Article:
Nov 01, 2004 04:39 AM
by Anand Gholap
Following passages are taken from the book Monad.
STUDENTS who have not yet experienced the buddhic consciousness -
consciousness in the intuitional world - frequently ask us to
describe it. Efforts have been made in this direction, and many
references to this consciousness and its characteristics are to be
found scattered through our literature; yet the seeker after
knowledge finds these unsatisfactory, and we cannot wonder at it.
truth is that all description is necessarily and essentially
defective; it is impossible in physical words to give more than the
merest hint of what this higher consciousness is, for the physical
brain is incapable of grasping the reality. Those who have read Mr.
Hinton's remarkable books on the fourth dimension will remember how
he tries to explain to us our own limitations with regard to higher
dimensions, by picturing for us with much careful detail the position
of an entity whose senses could work in two dimensions only. He
proves that to such a being the simplest actions of our world must be
incomprehensible. A creature who has no sense of what we call depth
or thickness could never see any terrestrial object as it really is;
he could observe only a section of it, and would therefore obtain
absolutely wrong impressions about even the commonest objects of
everyday life, while our powers of motion and of action would be
utterly incomprehensible to him.
difficulties which we encounter in trying to understand the phenomena
even of the astral world are precisely similar to those which Mr.
Hinton supposes to be experienced by his two-dimensional entity; but
when we try to raise our thoughts to the intuitional world we have to
face a state of existence which is lived in no less than six
dimensions, if we are to continue at that level to employ the same
nomenclature. So I fear we must admit from the outset that any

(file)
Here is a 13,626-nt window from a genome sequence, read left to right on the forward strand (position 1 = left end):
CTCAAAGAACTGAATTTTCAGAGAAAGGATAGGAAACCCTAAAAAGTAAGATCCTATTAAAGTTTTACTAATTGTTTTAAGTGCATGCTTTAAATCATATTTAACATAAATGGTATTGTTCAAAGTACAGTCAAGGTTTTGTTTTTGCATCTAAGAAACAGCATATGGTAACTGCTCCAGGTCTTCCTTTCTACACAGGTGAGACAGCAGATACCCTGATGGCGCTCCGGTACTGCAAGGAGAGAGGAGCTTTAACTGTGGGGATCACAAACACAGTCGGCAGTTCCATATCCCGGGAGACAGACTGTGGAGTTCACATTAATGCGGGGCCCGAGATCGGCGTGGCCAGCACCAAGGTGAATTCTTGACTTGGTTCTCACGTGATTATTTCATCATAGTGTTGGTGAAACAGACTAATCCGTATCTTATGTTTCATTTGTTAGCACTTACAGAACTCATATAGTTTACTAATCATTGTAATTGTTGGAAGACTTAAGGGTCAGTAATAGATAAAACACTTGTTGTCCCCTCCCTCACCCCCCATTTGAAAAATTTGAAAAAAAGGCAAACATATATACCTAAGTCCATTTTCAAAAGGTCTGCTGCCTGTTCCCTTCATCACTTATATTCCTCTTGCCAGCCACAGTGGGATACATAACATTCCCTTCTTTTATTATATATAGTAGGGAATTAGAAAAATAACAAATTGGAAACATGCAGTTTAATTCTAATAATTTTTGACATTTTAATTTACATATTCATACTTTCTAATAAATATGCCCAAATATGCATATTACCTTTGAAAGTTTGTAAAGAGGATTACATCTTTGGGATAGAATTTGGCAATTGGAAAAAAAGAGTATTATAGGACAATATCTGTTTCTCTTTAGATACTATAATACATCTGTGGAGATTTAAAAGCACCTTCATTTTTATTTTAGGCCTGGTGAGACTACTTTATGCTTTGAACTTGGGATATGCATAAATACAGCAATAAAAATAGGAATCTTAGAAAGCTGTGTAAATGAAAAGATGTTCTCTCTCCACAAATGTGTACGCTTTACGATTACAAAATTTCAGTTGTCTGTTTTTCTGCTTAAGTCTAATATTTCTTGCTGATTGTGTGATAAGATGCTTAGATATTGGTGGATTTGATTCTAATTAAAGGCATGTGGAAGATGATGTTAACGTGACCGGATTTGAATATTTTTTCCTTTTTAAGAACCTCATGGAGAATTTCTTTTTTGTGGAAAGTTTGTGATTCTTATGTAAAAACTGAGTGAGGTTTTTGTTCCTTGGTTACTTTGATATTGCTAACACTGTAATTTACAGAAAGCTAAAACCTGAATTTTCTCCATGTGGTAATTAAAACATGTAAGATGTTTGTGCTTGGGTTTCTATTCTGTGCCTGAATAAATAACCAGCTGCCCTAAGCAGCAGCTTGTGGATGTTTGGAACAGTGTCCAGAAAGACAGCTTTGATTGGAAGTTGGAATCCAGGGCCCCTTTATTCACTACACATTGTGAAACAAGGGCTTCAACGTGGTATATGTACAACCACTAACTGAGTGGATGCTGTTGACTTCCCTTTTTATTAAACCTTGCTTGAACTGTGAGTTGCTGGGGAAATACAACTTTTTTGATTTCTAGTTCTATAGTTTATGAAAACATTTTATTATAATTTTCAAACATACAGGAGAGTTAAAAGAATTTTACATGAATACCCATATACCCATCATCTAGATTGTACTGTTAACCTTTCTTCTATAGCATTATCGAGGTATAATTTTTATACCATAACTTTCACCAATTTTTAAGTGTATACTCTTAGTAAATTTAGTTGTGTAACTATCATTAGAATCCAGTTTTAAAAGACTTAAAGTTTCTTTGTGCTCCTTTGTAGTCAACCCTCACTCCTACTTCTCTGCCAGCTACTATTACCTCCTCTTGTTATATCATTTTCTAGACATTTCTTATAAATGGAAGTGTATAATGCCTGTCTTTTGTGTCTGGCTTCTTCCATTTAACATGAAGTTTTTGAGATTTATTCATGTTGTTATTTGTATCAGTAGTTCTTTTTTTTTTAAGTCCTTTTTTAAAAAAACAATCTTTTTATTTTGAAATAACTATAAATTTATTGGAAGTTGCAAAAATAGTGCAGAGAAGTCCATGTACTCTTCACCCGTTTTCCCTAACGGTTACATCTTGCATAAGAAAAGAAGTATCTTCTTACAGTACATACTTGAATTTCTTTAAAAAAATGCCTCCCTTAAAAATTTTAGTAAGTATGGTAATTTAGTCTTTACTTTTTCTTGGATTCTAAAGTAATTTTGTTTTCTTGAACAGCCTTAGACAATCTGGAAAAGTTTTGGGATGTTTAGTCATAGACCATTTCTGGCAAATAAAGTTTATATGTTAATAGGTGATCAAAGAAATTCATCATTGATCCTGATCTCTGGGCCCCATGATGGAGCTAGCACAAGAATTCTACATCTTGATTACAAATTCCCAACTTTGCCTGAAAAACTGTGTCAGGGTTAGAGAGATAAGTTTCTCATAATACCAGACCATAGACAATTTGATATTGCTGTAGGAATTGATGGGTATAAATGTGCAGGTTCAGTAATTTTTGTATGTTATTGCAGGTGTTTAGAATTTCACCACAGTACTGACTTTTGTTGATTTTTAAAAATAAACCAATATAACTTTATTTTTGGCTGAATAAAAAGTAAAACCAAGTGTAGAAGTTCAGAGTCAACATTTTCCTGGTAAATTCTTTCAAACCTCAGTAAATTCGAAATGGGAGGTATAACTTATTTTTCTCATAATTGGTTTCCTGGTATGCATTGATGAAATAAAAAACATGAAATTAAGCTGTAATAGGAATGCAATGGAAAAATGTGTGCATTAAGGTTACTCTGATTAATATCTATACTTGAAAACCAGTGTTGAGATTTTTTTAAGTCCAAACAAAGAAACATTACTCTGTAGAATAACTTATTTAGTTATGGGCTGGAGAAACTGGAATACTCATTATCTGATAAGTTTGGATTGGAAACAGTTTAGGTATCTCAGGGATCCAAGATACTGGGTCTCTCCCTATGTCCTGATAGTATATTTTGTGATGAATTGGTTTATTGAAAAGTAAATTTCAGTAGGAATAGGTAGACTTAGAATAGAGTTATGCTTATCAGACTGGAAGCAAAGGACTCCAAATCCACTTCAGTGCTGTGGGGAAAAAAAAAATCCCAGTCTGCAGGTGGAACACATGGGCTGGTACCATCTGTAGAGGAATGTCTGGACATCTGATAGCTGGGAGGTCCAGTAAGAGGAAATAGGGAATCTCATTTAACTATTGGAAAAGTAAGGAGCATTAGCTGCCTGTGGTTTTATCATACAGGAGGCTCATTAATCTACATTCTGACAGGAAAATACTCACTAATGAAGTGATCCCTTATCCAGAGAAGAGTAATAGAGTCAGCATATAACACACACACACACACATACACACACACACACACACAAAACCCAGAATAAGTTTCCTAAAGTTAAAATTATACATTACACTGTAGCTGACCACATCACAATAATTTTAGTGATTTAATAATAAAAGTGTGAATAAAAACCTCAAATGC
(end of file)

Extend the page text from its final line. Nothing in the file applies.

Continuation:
attempt to comprehend this higher consciousness is foredoomed to
failure; yet, as is but natural, the desire to try again and again to
grasp something of it arises perennially in the mind of the student.
I do not venture to think that I can say anything to satisfy this
craving; the utmost that one can hope is to suggest a few new
considerations, and perhaps to approach the subject from a somewhat
different point of view.
Monad in its own world is practically without limitations, at least
as far as our solar system is concerned. But at every stage of its
descent into matter it not only veils itself more and more deeply in
illusion, but it actually loses its powers. If in the beginning of
its evolution it may be supposed to be able to move and to see in an
infinite number of these directions in space which we call
dimensions, at each downward step it cuts off one of these, until for
the consciousness of the physical brain only three of them are left.
It will thus be seen that by this involution into matter we are cut
off from the knowledge of all but a minute part of the worlds which
surround us; and furthermore, even what is left to us is but
imperfectly seen. Let us make an effort to realise what the higher
consciousness may be by gradually supposing away some of our limita
tions; and although we are labouring under them even while we are
thus supposing, the effort may possibly suggest to us some faint
adumbration of the reality.
us begin with the physical world. The first thing that strikes us is
that our consciousness, even of that world, is curiously imperfect.
The student need feel no surprise at this, for he knows that we are
at present only just beyond the middle of the fourth round, and that
the perfection of consciousness of any plane will not be attained by